A limited condition of release which will allow partial access to superannuation benefits is available to those members who have attained their preservation age (and cannot meet the retirement condition of release) by triggering a transition to retirement income stream (“TRIS”). A maximum of 10% of the commencement balance in the first year of the establishment may be drawn from the TRIS and this percentage is not subject to prorating if the TRIS commences part way through the income year.
Under the current circumstances, an advisor may face queries from members as to whether they can access their superannuation benefits on compassionate grounds or due to severe hardship notwithstanding that they may not meet the standard conditions of release referred to above. Unfortunately, the qualification conditions to both of these conditions of release are difficult to meet – deliberately by design – notwithstanding that the financial need of the members may be significant.
In order to meet the severe financial hardship condition of release:
- the trustee of a regulated superannuation fund must be satisfied that the member:
- is or has been continuously on Commonwealth income support benefits for 26 weeks, and
- the member is unable to meet reasonable and immediate family living expenses
- the member has reached the member’s preservation age and 39 weeks and the trustee is satisfied that the member:
- has been on Commonwealth income support for a cumulative period of 39 weeks since reaching preservation age; and
- is not gainfully employed for at least 10 hours per week.
This condition of release is subject to limited cashing restrictions. If definition 1 applies, access is limited to a single lump sum amount of between $1,000 and $10,000 per annum but, if definition 2 applies, the member has access to the entire benefit.
The compassionate grounds condition of release generally involves medical expenses and related issues but can also include the making of payment on the loan or council rates to prevent the loss of the member’s principal place of residence where foreclosure may be in imminent. The ATO advises on its website that benefits may be released on specified compassionate grounds if all of the following conditions are met:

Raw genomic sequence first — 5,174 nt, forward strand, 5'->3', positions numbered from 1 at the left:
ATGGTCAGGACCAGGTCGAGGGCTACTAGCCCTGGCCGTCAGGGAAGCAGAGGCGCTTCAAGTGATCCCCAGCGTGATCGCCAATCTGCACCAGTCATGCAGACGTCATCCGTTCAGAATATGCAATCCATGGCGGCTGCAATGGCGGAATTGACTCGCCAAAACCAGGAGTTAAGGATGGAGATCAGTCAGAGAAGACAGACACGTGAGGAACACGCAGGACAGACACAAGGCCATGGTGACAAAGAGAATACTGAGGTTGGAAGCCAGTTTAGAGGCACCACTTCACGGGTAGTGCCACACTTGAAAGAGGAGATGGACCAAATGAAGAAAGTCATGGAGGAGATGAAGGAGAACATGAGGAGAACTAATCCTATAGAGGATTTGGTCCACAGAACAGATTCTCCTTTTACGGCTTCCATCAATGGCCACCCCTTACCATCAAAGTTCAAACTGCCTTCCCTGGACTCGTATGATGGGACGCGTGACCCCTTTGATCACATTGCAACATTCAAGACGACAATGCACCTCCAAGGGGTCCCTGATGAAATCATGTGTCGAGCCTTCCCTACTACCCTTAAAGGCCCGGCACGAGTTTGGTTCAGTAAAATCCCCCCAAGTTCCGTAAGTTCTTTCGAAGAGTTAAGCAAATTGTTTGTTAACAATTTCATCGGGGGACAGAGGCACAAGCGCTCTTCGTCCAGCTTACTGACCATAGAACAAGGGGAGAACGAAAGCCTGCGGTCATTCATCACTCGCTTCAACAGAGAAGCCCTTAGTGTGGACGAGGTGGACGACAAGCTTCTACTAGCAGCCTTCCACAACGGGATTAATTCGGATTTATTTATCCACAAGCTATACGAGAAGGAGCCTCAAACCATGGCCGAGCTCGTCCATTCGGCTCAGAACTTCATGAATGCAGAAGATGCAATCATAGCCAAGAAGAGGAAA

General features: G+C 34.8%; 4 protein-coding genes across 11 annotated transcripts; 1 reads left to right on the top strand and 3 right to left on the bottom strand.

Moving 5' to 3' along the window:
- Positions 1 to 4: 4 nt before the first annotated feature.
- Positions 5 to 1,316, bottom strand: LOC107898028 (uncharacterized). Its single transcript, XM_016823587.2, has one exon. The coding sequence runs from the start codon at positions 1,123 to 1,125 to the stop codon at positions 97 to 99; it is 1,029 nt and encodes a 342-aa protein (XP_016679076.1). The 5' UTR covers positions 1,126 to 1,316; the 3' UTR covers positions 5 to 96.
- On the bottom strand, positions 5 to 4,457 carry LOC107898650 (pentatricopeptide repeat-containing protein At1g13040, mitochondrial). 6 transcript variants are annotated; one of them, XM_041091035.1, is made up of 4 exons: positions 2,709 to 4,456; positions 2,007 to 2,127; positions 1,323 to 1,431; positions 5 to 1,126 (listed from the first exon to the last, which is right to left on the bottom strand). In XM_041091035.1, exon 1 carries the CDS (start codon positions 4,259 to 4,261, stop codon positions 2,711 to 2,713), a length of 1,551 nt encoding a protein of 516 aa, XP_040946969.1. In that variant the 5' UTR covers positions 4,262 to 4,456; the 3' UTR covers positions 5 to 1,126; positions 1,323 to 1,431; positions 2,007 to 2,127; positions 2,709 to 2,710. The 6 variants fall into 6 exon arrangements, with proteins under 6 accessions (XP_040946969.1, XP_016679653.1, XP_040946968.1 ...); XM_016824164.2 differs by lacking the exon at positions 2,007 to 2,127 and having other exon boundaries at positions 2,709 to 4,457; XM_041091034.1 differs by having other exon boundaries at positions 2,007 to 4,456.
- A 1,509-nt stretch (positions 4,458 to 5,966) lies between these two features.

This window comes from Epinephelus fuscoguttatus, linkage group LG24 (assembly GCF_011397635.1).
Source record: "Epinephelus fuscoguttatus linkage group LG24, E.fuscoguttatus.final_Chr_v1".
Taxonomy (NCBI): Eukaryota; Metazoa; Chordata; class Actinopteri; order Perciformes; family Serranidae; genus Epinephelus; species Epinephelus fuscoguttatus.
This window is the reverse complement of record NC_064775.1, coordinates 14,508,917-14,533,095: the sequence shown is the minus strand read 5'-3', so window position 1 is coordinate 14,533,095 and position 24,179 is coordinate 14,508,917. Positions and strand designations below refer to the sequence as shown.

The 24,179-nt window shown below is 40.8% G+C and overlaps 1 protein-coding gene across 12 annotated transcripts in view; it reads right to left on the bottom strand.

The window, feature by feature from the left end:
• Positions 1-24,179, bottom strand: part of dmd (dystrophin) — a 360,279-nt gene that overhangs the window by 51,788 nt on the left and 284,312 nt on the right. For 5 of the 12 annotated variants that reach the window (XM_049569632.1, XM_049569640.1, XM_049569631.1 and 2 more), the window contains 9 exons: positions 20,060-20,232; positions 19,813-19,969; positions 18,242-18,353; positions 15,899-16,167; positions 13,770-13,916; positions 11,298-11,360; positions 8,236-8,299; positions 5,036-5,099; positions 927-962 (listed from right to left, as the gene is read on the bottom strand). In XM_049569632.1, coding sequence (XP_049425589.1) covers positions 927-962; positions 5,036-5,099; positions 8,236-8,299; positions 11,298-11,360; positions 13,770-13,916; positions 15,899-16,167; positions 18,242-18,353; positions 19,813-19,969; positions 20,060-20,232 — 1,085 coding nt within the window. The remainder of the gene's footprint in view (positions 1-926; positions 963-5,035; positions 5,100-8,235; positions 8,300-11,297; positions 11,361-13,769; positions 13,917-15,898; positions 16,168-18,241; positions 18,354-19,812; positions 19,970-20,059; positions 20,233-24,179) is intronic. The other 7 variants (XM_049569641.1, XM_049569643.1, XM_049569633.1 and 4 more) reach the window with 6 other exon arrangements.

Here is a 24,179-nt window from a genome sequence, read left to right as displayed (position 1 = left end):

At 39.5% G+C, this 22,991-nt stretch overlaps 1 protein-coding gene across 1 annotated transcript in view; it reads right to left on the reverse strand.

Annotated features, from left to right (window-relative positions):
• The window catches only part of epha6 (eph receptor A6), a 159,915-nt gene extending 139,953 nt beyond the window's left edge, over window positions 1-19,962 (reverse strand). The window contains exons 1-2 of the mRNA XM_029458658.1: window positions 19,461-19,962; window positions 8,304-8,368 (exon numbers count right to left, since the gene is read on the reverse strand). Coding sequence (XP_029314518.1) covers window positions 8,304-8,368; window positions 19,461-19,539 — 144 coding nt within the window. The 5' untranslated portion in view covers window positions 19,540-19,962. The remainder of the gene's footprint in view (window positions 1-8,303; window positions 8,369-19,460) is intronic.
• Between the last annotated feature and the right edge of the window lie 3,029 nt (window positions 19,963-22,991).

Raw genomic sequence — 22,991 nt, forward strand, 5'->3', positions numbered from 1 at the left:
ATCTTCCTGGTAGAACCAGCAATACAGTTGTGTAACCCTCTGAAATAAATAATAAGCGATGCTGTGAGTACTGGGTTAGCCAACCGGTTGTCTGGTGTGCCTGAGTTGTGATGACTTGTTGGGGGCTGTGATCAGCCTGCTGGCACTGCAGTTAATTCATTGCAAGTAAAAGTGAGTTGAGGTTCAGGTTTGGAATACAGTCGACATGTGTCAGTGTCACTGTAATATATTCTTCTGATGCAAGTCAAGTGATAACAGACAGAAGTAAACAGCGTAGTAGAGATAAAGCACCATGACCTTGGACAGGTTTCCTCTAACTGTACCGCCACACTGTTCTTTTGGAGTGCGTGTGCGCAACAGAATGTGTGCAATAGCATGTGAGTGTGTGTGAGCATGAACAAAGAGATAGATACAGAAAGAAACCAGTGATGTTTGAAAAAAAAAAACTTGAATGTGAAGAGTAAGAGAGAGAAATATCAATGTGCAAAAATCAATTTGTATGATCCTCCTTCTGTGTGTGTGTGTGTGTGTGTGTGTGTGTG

- a member does not have the financial capacity to meet an expense; and
- a release is allowable under the governing rules of the fund.
The amount of superannuation that can be paid on compassionate grounds is limited to what is reasonably needed and is paid as a lump sum.
For a member of an SMSF, it is the ATO (and not the trustee) which determines whether a trigger of release due to compassionate grounds is allowable and qualification is difficult.
There has been some discussion as to whether a charitable donation can be made from a regulated superannuation fund. The significant consideration is whether such a charitable donation would meet the sole purpose contained in s 62 of the Superannuation Industry (Supervision) Act 1993 (Cth). The relevant Ruling (SMSFR 2008/2) emphasises that the application of the sole purpose test is to ensure that the SMSF is maintained solely for the purposes specified in subsection 62(1) and the making of a charitable donation is not the provision of a benefit considered by the Ruling.
Even if the capacity to make a charitable donation was allowed and a deduction able to be claimed by the superannuation fund, the tax benefit in making the deduction would be a maximum of 15%, whereas if the donation was made by an individual to a charity which is a Deductible Gift Recipient (“DGR”), the donation would be deductible at the individual’s marginal tax rate.